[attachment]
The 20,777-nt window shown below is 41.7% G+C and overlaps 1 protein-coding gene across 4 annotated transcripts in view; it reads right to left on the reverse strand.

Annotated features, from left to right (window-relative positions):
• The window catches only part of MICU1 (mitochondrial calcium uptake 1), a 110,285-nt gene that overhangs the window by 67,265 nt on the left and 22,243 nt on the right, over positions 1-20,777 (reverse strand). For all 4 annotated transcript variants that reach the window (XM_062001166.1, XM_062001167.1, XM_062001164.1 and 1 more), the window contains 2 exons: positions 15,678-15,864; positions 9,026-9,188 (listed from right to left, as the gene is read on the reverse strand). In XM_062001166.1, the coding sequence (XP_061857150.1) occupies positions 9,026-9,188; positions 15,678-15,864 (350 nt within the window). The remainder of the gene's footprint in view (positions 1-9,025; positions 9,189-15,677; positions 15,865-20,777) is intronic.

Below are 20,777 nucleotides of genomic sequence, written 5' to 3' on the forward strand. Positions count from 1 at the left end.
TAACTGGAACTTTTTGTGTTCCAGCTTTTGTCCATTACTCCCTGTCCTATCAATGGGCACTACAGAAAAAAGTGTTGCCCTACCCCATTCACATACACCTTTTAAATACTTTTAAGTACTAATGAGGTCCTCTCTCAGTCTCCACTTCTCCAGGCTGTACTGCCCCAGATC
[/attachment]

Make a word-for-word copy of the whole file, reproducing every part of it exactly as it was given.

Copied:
The 20,777-nt window shown below is 41.7% G+C and overlaps 1 protein-coding gene across 4 annotated transcripts in view; it reads right to left on the reverse strand.

Annotated features, from left to right (window-relative positions):
• The window catches only part of MICU1 (mitochondrial calcium uptake 1), a 110,285-nt gene that overhangs the window by 67,265 nt on the left and 22,243 nt on the right, over positions 1-20,777 (reverse strand). For all 4 annotated transcript variants that reach the window (XM_062001166.1, XM_062001167.1, XM_062001164.1 and 1 more), the window contains 2 exons: positions 15,678-15,864; positions 9,026-9,188 (listed from right to left, as the gene is read on the reverse strand). In XM_062001166.1, the coding sequence (XP_061857150.1) occupies positions 9,026-9,188; positions 15,678-15,864 (350 nt within the window). The remainder of the gene's footprint in view (positions 1-9,025; positions 9,189-15,677; positions 15,865-20,777) is intronic.

Below are 20,777 nucleotides of genomic sequence, written 5' to 3' on the forward strand. Positions count from 1 at the left end.
TAACTGGAACTTTTTGTGTTCCAGCTTTTGTCCATTACTCCCTGTCCTATCAATGGGCACTACAGAAAAAAGTGTTGCCCTACCCCATTCACATACACCTTTTAAATACTTTTAAGTACTAATGAGGTCCTCTCTCAGTCTCCACTTCTCCAGGCTGTACTGCCCCAGATC